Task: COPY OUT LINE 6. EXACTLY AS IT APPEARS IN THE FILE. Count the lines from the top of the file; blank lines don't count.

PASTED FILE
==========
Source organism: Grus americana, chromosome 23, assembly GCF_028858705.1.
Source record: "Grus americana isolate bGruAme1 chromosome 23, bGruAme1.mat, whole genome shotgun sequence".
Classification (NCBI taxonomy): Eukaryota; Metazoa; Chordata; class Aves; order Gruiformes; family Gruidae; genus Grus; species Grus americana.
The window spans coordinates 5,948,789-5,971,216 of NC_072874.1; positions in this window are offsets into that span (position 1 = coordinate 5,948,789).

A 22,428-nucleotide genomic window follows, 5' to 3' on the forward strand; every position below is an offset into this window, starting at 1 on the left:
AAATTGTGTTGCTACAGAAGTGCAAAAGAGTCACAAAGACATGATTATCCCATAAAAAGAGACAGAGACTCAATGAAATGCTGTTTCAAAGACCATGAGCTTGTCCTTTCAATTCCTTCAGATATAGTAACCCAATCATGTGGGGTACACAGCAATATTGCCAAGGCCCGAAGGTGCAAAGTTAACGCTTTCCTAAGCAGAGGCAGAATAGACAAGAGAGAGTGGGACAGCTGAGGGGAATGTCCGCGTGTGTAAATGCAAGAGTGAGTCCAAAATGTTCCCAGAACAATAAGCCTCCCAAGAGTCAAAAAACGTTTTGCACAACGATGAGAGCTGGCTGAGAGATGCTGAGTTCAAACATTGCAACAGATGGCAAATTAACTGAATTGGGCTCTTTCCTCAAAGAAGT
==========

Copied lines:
AAATTGTGTTGCTACAGAAGTGCAAAAGAGTCACAAAGACATGATTATCCCATAAAAAGAGACAGAGACTCAATGAAATGCTGTTTCAAAGACCATGAGCTTGTCCTTTCAATTCCTTCAGATATAGTAACCCAATCATGTGGGGTACACAGCAATATTGCCAAGGCCCGAAGGTGCAAAGTTAACGCTTTCCTAAGCAGAGGCAGAATAGACAAGAGAGAGTGGGACAGCTGAGGGGAATGTCCGCGTGTGTAAATGCAAGAGTGAGTCCAAAATGTTCCCAGAACAATAAGCCTCCCAAGAGTCAAAAAACGTTTTGCACAACGATGAGAGCTGGCTGAGAGATGCTGAGTTCAAACATTGCAACAGATGGCAAATTAACTGAATTGGGCTCTTTCCTCAAAGAAGT